Tuesday, July 21, 2009
Empress Matilda of England
Empress Matilda of England was born in February 1102. Daughter of Henry I and Matilda of Scotland, granddaughter of William the Conqueror. Matilda, also referred to as Maud, was actually England's first queen, although she was never officially crowned.
When Matilda was seven years old an arranged marriage was made between her and the Holy Roman Emperor, Henry V (this is where her title "Empress" comes from, although she was never officially crowned Empress despite the fact that she claimed she had been). In 1111 she was sent to Germany to train to be the wife of the emperor. Henry V and Matilda were married January 7, 1114. In 1125 Henry died. Matilda was now a widow at 23. She and Henry had no children.
Matilda's brother William also died (1120, drowned in the sinking of the White Ship) leaving Matilda her father's only legitimate heir. When her father officially made her his heir she returned to England. Another marriage was arranged for her. This time it was to Geoffrey, Count of Anjou. He was nicknamed "Plantagenet" after the bloom flower (planta genista) which he took as his emblem.
Henry was eleven years younger than Matilda and they had a difficult relationship.There were frequent separations, often for long periods.
Henry I, Matilda's father died in 1135. Matilda was in Anjou with her husband so her cousin, Stephen of Blois (also a grandchild of William the Conqueror) immediately made a claim for the throne, breaking the oath he taken swearing allegiance to Matilda. He usurped the crown of England and was planning to do the same in Normandy. Matilda was too far away from England to stop him but she and Geoffrey immediately went to Normandy and began military campaigns to hold onto her claim. By 1139, Matilda felt secure enough in Normandy and turned her attention to England. She had every intention of reclaiming her inheritance.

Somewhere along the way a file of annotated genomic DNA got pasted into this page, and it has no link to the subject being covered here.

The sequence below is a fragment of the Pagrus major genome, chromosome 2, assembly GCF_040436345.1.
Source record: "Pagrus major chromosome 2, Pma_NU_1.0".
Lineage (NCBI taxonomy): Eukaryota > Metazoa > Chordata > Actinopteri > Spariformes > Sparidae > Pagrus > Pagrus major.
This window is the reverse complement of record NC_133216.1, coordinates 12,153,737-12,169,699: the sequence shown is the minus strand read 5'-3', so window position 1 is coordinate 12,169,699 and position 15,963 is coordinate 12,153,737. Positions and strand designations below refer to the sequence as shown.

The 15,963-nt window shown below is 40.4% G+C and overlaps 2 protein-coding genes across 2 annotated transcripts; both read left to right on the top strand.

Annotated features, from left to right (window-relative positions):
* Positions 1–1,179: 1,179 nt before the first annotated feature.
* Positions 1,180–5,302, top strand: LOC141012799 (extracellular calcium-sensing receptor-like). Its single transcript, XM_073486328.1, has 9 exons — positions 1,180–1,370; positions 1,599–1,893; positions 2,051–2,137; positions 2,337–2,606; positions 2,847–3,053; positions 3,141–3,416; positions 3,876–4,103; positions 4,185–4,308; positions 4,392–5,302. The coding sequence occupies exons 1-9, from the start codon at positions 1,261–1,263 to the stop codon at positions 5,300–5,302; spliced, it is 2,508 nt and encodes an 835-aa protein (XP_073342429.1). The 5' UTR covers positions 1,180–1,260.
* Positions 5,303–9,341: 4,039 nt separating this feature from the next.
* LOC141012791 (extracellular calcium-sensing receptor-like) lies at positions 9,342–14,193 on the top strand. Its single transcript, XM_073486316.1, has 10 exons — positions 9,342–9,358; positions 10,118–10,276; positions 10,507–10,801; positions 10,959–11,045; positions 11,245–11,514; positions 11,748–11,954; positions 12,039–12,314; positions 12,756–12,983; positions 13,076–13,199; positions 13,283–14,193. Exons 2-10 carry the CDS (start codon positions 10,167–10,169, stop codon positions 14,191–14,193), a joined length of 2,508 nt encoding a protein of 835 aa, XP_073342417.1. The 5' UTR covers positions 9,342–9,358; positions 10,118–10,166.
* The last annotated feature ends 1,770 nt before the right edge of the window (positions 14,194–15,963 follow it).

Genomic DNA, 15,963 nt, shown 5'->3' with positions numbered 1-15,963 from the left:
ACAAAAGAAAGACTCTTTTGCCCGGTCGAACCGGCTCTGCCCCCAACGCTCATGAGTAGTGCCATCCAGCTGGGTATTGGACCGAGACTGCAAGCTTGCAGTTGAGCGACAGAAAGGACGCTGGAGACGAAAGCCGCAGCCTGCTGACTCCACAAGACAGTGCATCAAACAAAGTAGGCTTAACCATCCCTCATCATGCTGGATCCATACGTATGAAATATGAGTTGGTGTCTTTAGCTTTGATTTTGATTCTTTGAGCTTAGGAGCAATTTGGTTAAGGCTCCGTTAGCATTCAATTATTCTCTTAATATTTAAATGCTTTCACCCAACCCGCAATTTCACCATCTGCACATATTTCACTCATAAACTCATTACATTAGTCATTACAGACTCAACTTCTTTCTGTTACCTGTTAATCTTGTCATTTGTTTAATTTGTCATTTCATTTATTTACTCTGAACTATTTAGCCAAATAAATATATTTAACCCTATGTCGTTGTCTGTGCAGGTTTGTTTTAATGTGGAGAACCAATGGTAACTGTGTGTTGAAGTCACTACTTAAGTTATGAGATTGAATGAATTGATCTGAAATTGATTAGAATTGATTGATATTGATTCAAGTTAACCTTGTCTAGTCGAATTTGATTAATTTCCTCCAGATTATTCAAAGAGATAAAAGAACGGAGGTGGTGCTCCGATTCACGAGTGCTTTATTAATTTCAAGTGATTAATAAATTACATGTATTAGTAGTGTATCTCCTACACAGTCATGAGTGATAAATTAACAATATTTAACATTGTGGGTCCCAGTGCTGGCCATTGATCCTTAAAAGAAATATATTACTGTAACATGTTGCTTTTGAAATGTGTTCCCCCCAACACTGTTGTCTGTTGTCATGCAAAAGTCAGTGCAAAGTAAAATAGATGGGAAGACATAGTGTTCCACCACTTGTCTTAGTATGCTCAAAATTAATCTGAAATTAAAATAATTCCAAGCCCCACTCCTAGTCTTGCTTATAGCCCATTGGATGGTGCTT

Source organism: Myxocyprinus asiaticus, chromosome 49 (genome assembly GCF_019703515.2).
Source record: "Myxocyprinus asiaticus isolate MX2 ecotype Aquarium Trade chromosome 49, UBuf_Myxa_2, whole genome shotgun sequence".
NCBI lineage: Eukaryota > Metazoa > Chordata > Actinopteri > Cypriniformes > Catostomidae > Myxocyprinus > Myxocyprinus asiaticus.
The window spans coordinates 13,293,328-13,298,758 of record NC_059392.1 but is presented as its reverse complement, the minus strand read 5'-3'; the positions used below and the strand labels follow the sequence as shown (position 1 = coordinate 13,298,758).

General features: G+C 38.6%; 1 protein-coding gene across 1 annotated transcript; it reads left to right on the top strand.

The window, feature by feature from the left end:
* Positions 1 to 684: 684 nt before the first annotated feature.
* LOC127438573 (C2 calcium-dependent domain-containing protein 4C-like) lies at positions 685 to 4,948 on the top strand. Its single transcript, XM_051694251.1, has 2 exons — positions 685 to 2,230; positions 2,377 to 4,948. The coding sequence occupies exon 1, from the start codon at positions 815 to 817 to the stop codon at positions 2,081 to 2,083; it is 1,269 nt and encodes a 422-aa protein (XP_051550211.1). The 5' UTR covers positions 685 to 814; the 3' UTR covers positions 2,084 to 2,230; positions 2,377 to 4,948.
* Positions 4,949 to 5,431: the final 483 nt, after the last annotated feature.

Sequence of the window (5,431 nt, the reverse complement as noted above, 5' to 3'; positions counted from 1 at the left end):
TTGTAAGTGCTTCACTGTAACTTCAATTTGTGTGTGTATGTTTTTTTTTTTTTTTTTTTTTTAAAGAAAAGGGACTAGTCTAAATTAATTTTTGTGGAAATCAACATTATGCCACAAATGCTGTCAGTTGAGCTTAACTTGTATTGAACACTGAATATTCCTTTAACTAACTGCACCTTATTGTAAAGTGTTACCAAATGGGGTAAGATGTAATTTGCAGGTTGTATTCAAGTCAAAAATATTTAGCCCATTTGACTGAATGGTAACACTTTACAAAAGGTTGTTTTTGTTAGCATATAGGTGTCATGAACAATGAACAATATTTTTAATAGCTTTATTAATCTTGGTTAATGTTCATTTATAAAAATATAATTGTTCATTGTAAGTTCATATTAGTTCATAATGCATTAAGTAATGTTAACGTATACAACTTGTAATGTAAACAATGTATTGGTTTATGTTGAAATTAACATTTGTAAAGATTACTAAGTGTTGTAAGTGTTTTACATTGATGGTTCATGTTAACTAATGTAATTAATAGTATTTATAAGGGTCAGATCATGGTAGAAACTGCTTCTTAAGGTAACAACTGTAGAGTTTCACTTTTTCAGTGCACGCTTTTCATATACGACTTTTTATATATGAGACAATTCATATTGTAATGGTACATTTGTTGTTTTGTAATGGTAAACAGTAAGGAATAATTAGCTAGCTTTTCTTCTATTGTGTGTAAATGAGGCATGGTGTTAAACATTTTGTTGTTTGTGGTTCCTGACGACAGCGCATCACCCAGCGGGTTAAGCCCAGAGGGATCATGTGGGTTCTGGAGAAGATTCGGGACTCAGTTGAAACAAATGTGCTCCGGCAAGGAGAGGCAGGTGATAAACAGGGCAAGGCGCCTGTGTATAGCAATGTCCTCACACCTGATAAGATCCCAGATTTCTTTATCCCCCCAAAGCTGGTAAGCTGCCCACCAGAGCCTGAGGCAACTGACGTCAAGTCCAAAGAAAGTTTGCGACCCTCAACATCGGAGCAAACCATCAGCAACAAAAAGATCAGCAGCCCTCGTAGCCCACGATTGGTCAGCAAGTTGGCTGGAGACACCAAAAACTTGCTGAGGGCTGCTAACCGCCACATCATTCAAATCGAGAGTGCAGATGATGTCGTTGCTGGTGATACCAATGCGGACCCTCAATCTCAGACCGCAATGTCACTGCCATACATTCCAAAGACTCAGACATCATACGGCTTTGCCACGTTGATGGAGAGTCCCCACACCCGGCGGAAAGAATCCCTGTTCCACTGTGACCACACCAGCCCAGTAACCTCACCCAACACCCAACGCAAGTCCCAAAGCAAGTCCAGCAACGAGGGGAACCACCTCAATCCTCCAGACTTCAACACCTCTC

The civil war that followed was long and bitter. In 1141, Matilda achieved some success when her forces defeated and capture Stephen at the Battle of Lincoln. Stephen was deposed and made prisoner. But her triumph lasted only a few months. As she approached London, the populace were eagerly awaiting her arrival. But then came word the Matilda would not halve the citizens' taxes. When she arrived at the gates of London on June 24, 1141, she found the them closed and the civil war flared up again.
Matilda's most loyal supporter was her half-brother, Robert of Gloucester. He had been captured as well. In November a deal was struck - Stephen was released in exchange for Gloucester. A year later Matilda was besieged at Oxford, supposedly escaping by being lowered from the castle in a basket and then fleeing across the snow-covered land in a white cape. In 1148, Matilda and Geoffrey returned to Normandy, following the death of Robert of Gloucester. Geoffrey then turned Normandy over to his son Henry (later Henry II of England.)
Young Henry showed signs of leadership. Though Stehen held on to the crown of England, his reign was troubled and his heir, Eustace, preceded him in death. In 1153 Stephen acknowledged young Henry as his heir. Matilda retired to Rouen and maintained a court there. She died on September 10, 1167. Her body was transferred to the Rouen Cathedral in 1847; her epitaph reads: "Great by Birth, Greater by Marriage, Greatest in her Offspring: Here lies Matilda, the daughter, wife, and mother of Henry."
The Plantagenets were to become the longest ruling line of kings in England's history, beginning with Matilda's and Geoffrey's son, Henry II (1133-1189) and ending with the much maligned Richard III (1452-1485). Among the Plantagenet kings are Richard the Lionheart (Henry II's son), John (another son of Henry II, who was forced to sign the Magna Carta),and Henry IV, hero of the Hundred's Year War.
Henry II made several important changes in the legal system of England. He established Magistrate courts and an early version of trial by jury. He was the first king to use the title "King of England." He established a lordship over Ireland, beginning centuries of war and rebellion in that country. He also took control of Scotland. Henry II was married to Eleanor of Aquitaine, as feisty as his mother. Then there was that disagreement with his old friend Thomas a Becket, Archbishop of Canterbury ("will no one rid me of this troublesome priest")
The civil war between Matilda and Stephen has shown up in modern day literature, most especially as the backdrop in the "Brother Cadfael" mysteries by Ellis Peters. Other novels that feature Matilda are Ken Follett's Pillars of the Earth, Jean Plaidy's Passionate Enemies, and Sharon Penman's When Christ and His Saints Slept.
Plantagenet kings abound in literature and plays. Henry II was played by Peter O'Toole in 2 films - Becket and A Lion in Winter. Two of Henry II's sons, Richard I (Lionheart) and John, have important parts in Robin Hood. And Richard I makes an appearance in Ivanhoe. Several of the Plantagenets are title characters of Shakespearean plays.
By the way, Stephen's wife was also named Matilda.